After entering the human body, a replicating zoonotic virus could generate millions of mutations per day, because their gene copying mechanism is naturally error prone. A porcine virus replicating in a lung transplanted into a human could produce variants which may be able to recognize and infect human cells. Although this is likely a rare event, it is not impossible that it could trigger a new zoonotic pandemic.

Risk, fear and polarization

The scenario described above could evoke the risk and fear of a complex new medical technology. It parallels the thinking involved in vaccine hesitancy or the distrust of genetically modified foods. Both are well entrenched in today’s political culture. In both cases, citizens are increasingly demanding prior consent and the choice not to participate, despite possible risks to public health. Vaccine hesitancy increased the death toll from COVID-19 and delayed economic recovery from the pandemic.

On the other hand, distrust of the industrialization of food has discouraged the introduction of genetically modified foods that improve nutrition or support agricultural productivity in a warming climate. Consumers wonder whether genetically modified organisms (GMOs) exist for the public good or for corporate profit.

Distrust of food industrialization has discouraged the introduction of GMO foods. Credit: CP PHOTO/Paul Chiasson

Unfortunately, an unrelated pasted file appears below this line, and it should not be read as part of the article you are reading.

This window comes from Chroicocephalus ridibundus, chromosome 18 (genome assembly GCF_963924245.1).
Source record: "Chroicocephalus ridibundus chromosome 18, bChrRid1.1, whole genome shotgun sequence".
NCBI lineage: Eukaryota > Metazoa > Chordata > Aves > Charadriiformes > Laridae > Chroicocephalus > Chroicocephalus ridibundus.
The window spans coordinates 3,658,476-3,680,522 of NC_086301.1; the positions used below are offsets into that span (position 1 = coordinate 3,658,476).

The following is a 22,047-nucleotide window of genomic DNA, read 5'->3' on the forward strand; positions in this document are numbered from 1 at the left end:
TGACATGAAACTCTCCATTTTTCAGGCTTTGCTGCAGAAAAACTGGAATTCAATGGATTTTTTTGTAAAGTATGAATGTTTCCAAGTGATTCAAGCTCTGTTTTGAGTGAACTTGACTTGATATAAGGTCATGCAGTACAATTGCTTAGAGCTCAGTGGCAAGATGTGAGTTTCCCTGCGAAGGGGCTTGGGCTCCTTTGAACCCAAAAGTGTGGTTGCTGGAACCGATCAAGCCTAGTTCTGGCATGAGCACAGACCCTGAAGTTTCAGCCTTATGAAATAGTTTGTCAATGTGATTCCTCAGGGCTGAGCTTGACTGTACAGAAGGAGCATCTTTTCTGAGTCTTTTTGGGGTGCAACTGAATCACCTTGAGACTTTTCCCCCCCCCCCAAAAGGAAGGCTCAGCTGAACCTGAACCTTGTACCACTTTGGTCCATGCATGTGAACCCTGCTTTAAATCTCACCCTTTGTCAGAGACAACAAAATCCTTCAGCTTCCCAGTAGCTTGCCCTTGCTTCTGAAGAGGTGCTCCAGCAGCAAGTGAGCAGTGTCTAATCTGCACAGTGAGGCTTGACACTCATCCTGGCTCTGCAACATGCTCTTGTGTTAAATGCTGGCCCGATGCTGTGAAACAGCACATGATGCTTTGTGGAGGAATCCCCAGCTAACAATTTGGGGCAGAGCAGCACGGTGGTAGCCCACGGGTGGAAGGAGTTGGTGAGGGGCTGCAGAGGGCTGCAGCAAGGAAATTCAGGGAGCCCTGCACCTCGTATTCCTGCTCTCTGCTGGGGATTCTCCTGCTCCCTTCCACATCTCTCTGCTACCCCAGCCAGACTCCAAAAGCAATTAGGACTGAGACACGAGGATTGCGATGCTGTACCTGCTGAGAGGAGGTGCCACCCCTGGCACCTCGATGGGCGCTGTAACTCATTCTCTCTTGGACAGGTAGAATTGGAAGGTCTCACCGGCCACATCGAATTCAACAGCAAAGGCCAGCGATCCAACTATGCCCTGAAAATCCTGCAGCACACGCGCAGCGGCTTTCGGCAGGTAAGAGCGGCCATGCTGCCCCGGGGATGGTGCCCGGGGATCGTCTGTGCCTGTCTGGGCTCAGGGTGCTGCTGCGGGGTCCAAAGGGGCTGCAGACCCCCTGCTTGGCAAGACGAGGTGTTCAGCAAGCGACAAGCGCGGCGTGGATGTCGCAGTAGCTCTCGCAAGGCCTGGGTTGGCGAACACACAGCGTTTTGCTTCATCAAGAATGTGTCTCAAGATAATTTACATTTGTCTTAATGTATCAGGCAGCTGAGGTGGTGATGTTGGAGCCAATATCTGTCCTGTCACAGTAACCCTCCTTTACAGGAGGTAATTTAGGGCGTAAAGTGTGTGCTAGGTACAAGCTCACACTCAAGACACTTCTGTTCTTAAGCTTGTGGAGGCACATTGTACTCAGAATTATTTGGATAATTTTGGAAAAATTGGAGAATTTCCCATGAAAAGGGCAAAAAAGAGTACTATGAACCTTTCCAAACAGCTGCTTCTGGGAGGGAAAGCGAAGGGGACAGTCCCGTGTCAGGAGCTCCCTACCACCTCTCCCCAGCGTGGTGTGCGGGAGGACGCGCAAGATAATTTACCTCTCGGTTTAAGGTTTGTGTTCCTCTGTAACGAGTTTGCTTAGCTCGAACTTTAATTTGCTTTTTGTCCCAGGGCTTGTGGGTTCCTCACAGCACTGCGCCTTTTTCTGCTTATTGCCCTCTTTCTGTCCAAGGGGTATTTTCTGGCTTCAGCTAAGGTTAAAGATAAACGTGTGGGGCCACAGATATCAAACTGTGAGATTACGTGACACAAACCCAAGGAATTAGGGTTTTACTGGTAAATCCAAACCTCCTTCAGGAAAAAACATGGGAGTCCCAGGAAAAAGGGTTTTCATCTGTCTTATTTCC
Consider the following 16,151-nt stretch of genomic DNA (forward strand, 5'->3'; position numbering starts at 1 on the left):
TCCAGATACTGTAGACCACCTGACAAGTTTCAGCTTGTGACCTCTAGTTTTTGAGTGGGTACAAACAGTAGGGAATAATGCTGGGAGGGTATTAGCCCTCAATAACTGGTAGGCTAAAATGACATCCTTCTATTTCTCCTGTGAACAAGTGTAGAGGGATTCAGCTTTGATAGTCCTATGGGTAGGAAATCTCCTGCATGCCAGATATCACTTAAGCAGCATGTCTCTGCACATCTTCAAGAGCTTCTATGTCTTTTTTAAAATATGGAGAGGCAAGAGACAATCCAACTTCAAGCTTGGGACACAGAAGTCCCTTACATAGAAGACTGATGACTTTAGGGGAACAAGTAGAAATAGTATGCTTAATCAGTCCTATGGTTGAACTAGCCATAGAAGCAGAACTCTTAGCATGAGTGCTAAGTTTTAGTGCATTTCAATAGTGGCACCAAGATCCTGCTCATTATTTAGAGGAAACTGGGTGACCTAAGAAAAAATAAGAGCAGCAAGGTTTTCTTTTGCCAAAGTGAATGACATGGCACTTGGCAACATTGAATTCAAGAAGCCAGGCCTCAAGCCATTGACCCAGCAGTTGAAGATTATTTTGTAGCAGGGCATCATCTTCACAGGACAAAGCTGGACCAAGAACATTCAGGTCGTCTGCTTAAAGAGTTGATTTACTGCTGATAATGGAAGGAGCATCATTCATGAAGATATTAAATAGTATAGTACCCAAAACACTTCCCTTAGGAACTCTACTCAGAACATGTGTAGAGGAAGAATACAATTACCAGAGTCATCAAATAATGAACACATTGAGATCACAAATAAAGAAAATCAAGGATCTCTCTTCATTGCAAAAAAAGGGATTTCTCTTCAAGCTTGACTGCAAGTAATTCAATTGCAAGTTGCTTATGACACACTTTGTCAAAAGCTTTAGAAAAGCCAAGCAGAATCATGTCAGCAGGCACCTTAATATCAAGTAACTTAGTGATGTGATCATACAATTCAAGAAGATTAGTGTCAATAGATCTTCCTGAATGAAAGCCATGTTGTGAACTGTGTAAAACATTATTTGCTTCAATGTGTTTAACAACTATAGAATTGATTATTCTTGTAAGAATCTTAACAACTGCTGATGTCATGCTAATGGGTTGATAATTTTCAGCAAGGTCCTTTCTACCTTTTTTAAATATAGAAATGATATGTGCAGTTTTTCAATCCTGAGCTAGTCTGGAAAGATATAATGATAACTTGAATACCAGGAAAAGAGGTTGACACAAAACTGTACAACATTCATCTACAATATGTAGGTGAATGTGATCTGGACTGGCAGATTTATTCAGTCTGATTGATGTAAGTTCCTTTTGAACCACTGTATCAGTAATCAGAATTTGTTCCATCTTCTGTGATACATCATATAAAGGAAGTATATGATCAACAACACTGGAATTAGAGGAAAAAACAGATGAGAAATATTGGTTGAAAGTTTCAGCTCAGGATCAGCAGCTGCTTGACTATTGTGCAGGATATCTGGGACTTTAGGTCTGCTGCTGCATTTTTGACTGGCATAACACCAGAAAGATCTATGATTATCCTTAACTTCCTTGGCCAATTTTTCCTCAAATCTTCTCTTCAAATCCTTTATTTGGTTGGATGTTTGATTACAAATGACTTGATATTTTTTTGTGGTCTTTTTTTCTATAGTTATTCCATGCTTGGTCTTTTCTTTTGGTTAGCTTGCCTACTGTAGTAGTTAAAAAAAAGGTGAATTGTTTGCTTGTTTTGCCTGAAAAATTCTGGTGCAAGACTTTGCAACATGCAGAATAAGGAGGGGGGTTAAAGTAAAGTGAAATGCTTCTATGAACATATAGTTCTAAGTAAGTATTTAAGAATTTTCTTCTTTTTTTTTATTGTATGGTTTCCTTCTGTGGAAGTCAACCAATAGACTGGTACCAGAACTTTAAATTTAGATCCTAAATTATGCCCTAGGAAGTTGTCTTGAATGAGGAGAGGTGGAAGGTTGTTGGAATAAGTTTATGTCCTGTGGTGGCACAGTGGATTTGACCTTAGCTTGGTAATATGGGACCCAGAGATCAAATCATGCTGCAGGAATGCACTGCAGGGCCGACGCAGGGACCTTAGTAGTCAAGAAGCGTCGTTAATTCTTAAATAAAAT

Increasingly, health problems such as vaccinationvaping or genetic testing generates disinformation platformspolitical debate and influence. Social media algorithms amplify extreme positions and elicit strong emotional responses to to the detriment of the middle ground. When communications from the scientific community are reactive, poorly targeted or incomprehensible to ordinary mortalsthe influence of science in the political process is diminished.

In 2022, advances in xenotransplantation technology good news. The immense pressure to solve the growing shortage of organs for transplantation may cause biotech companies and public regulators not to be critical enough when seeking permission to conduct clinical studies. They must prepare for the nature and extent of backlash from those who are fed up with experts and mistrust corporate motivation and institutional authority.

The concern about zoonosis of transplants has been expressed more than twenty years agolong before CRISPR transformed the field. Since, there does not appear to be any hard facts or even a call for research on zoonotic infection by xenotransplantation after transplantation. Bioethicists are report the problem now, but the silence on xenotransplant zoonosis from biotech companies and their affiliated preclinical research institutes leaves the door open for a narrative driven by skepticism and mistrust. It is their responsibility to lead a public dialogue on managing the risk of new zoonotic diseases resulting from post-transplant infection.

J Roger Jacobs is a professor in the Department of Biology at McMaster University.

A version of this article originally appeared on the conversation and is republished here with permission. The conversation can be found on Twitter @ConversationUS